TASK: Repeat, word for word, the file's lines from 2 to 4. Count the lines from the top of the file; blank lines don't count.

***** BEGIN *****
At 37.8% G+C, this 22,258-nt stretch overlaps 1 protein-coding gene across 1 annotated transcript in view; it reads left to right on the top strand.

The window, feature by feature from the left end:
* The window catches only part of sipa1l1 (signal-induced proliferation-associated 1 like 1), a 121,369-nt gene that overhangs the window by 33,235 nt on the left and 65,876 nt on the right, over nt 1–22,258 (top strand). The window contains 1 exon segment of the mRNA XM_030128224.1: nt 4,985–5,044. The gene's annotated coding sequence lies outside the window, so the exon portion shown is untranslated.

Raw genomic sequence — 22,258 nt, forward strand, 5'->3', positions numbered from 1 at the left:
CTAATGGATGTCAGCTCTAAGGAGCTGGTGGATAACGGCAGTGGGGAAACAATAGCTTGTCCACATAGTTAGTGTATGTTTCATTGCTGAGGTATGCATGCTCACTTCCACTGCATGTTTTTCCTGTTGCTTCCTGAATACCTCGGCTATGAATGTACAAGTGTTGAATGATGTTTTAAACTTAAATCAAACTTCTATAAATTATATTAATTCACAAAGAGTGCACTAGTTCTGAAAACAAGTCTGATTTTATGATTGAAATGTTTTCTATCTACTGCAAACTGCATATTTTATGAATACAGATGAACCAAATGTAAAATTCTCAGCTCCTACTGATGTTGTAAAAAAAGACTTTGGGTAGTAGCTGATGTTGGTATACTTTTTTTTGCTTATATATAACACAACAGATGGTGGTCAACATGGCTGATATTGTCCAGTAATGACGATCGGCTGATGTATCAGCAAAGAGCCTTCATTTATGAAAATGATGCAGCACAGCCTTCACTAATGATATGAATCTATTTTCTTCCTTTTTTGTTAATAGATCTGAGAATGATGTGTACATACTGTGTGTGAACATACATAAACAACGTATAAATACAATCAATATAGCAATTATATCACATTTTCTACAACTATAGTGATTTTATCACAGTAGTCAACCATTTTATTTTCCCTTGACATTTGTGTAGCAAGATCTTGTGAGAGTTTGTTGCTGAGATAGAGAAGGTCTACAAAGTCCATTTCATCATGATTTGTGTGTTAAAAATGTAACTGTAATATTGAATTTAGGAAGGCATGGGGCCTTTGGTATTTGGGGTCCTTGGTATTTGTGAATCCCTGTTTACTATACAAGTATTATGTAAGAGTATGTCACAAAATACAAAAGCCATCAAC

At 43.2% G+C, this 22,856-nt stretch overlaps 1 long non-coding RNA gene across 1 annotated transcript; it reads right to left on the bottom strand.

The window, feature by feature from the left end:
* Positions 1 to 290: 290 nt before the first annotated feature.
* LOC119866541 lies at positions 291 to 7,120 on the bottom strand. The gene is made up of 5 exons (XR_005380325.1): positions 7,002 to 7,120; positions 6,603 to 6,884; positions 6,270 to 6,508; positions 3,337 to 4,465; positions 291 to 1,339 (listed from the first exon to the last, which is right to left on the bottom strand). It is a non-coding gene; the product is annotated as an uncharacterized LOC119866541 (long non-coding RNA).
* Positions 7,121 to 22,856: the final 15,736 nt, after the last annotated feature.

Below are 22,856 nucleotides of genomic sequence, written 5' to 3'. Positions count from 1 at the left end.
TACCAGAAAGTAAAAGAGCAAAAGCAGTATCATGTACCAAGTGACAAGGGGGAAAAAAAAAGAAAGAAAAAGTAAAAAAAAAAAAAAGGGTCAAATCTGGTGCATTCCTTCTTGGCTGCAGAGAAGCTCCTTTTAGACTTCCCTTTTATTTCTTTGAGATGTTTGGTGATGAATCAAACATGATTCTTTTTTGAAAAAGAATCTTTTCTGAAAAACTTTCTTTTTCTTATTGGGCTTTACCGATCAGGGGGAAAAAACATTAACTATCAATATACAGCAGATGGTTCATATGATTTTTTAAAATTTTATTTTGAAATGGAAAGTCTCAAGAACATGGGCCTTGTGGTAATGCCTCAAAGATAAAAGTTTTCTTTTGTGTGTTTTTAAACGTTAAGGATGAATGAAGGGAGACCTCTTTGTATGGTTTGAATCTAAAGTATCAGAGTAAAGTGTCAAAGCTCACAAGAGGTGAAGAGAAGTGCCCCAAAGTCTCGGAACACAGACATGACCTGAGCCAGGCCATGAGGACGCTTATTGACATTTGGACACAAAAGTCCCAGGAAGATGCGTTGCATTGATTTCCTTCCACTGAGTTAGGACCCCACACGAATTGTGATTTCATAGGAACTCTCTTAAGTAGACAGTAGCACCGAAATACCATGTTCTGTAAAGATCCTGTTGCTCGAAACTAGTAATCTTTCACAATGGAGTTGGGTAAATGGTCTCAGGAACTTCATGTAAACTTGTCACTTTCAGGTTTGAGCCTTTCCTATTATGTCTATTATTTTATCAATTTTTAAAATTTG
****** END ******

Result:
The window, feature by feature from the left end:
* The window catches only part of sipa1l1 (signal-induced proliferation-associated 1 like 1), a 121,369-nt gene that overhangs the window by 33,235 nt on the left and 65,876 nt on the right, over nt 1–22,258 (top strand). The window contains 1 exon segment of the mRNA XM_030128224.1: nt 4,985–5,044. The gene's annotated coding sequence lies outside the window, so the exon portion shown is untranslated.

Raw genomic sequence — 22,258 nt, forward strand, 5'->3', positions numbered from 1 at the left: